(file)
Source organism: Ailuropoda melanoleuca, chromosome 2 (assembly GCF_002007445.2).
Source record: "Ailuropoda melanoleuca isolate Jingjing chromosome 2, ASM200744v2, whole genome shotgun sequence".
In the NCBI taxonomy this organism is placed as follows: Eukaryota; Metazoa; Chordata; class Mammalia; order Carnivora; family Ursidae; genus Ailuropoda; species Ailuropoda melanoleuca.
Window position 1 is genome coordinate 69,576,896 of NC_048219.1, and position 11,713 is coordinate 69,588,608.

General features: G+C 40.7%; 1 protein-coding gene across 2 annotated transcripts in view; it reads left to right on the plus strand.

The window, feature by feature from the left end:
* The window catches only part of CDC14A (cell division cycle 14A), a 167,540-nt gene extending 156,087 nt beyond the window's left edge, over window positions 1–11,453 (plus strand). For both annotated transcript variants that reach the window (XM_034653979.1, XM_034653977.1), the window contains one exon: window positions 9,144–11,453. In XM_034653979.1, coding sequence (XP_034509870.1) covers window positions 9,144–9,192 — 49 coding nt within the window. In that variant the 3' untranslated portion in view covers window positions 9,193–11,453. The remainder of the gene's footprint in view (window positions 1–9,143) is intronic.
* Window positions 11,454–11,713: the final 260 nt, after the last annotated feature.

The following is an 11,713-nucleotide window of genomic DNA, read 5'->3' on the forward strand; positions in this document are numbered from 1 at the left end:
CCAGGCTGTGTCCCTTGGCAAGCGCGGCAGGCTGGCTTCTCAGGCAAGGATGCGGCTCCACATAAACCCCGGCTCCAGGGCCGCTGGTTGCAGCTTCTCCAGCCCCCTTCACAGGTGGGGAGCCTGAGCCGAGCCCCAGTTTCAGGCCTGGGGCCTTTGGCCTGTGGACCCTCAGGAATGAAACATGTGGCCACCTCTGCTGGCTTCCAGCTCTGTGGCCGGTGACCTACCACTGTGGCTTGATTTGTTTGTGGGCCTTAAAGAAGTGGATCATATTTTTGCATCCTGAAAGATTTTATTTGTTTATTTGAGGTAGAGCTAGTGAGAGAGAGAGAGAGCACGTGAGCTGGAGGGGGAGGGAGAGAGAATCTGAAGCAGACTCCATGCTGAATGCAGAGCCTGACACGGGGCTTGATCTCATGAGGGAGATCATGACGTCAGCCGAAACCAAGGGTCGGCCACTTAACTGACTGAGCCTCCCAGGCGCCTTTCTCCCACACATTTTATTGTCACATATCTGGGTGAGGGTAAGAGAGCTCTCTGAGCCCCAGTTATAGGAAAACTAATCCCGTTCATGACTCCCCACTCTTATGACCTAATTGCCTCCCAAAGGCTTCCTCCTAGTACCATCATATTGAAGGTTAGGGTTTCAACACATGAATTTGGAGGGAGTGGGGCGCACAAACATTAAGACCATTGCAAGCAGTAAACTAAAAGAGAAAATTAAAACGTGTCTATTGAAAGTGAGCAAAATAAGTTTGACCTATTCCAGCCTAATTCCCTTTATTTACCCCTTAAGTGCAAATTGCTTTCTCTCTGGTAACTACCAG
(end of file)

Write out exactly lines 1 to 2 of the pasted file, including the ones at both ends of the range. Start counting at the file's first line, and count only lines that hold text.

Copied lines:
Source organism: Ailuropoda melanoleuca, chromosome 2 (assembly GCF_002007445.2).
Source record: "Ailuropoda melanoleuca isolate Jingjing chromosome 2, ASM200744v2, whole genome shotgun sequence".